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Conserving Earth’s microbial biodiversity before it’s too late

Microbes are central to life on Earth, but their biodiversity is threatened by anthropogenic activities. Can international efforts in conservation and restoration curb this incalculable loss?

Author: Vilhelmiina Haavisto. Vilhelmiina is a freelance science writer and PhD student at ETH Zürich in Switzerland, where she works with marine microbial communities.

You would be hard-pressed to find an ecosystem on Earth uninhabited by microbes. From cycling essential elements to helping us digest our food and producing important industrial compounds, the services that microscopic organisms provide to all of Earth’s inhabitants is staggering in its scale and complexity. Putting numbers on the world’s microbial diversity is difficult, as the very definition of a microbial “species” is fraught with disagreement in the scientific community. They are capable of an incredibly vast variety of lifestyles and can rapidly evolve to occupy new niches, making them a rich and diverse group of organisms.  

However, much like the biodiversity of larger organisms that we hear so much about, microbial biodiversity is also on the decline worldwide. The threats are familiar, and anthropogenic – climate change, urbanization, and changes in land use, among many others. The threats extend to virtually all microbial ecosystems — soils, animal-associated microbiomes, and even fermented foods, to name a few — and are leading to homogenization of the microbial biodiversity pool, the loss of what makes different locations around the world microbiologically special.

So, what to do? First, we need to know what is out there; “you cannot manage what you do not measure,” wrote a group of scientists in a paper discussing the conservation of soil microbes in October 2022. They posit that to harness the full potential of microbial life on our planet, it is essential that we understand how best to monitor and conserve it. “We need big datasets to know what is there, so we can be effective at conserving…microbial biodiversity,” says Dr Colin Averill, a senior scientist at the Crowther Lab at ETH Zürich, Switzerland, and first author of the paper.

Image Credit: Crowther Lab

Gathering information about the microbial makeup of different regions and ecosystems has never been easier, as genetic sequencing technologies become increasingly widespread and cost-effective. For example, the Earth Microbiome Project crowd-sources environmental and human-associated samples to systematically catalogue the microbial life on our planet. Meanwhile, more local efforts such as the African Microbiome Institute at Stellenbosch University in South Africa aim to stimulate microbiome research in ecosystems and populations that are historically underrepresented in microbiome datasets. Together, such efforts contribute to a deeper understanding of the microbial diversity that surrounds us, and highlight what we risk losing.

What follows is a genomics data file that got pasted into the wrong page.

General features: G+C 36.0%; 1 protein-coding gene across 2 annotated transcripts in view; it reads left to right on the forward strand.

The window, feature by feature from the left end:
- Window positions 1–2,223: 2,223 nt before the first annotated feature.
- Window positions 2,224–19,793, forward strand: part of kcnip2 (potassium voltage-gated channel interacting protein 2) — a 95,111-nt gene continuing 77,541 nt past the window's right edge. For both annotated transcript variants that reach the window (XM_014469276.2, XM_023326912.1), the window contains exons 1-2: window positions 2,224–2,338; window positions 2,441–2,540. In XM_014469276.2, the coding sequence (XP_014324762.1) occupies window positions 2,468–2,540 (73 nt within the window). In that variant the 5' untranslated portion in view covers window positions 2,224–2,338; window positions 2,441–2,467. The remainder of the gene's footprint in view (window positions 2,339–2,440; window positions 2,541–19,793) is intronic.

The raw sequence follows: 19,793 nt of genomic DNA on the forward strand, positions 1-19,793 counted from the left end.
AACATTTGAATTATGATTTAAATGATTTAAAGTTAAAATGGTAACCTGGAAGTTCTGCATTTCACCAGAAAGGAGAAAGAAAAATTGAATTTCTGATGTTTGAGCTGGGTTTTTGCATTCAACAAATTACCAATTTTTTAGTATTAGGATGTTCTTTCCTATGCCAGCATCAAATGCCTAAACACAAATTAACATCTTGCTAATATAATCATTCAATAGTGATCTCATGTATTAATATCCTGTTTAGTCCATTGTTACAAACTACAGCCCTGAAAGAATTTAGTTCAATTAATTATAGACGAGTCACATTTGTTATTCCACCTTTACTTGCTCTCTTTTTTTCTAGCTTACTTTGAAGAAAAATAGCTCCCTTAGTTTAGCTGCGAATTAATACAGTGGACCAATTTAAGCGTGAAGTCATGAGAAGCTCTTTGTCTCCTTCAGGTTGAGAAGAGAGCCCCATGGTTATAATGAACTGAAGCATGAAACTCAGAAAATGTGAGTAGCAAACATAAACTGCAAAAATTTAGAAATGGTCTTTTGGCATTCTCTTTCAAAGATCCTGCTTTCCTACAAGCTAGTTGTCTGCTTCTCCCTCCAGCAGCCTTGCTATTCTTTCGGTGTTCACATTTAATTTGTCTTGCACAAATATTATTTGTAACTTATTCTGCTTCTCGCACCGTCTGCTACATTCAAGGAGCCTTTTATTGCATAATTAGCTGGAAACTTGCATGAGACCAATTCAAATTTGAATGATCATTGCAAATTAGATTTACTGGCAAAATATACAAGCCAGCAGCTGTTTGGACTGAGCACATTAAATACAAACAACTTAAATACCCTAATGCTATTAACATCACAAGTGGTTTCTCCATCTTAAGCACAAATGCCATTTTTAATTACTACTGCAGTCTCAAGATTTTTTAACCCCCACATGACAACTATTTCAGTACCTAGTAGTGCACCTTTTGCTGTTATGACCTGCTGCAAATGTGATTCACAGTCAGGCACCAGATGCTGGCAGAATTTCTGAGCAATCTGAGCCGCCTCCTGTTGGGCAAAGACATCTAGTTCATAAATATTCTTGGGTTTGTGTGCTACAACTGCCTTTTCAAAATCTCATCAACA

A microbial vault for humanity

The insight and value that all living organisms on our planet can provide is unquantifiable, and more than justifies both macro- and micro-organismal restoration efforts. However, in the race against time that is the climate and biodiversity crisis, we risk losing these benefits altogether. Underrepresentation compounds this problem, as we do not even know what we could be missing by under-sampling certain populations and ecosystems. “As we erode this biodiversity”, Averill remarks, “we close doors on novel ways to support our managed food and forest landscapes…and billions of years of evolutionary insight.” Techniques to study microbial life are continuously developing, but what use will they have if we lose their targets in the meantime?

Image credit: Crowther Lab

Luckily, conservation can happen in the literal sense for microbes, just as it does for animals and plants. Enter the Microbiota Vault Initiative. Inspired by the Svalbard Global Seed Vault, a collection of over 1 million plant seeds from around the world, the Initiative “aims at conserving the world’s human-beneficial microbes for future generations”, explains Prof. Pascale Vonaesch, one of the Initiative’s core members. “The aim is to safeguard microbes [from] around the world, especially from communities still living a traditional lifestyle and having an especially rich microbiome.” In contrast to existing projects such as the Global Microbiome Conservancy, who mainly store single-strain samples of microbes, the Microbiota Vault Initiative seeks to store entire complex communities from human, food, and environmental samples.

Image Credit: Prof. Pascale Vonaesch

The Initiative, currently in its launch phase, is composed of three core research groups across three Swiss institutions, and one at Rutgers University in the United States, each contributing their own expertise. For example, dedicated members of Vonaesch’s group at the University of Lausanne in Switzerland focus on the practical aspects of sample collection and storage, such as optimizing freezing protocols and working with collaborators in Laos and Ethiopia to collect some first samples. Outside of their work with the Initiative, the Vonaesch lab specializes in the role of the human microbiome in health, particularly in terms of undernutrition in low- and middle-income countries, as well as developing microbiota-targeted treatments. “There is a very nice complementarity to the Vault,” Vonaesch notes.

If not now, when?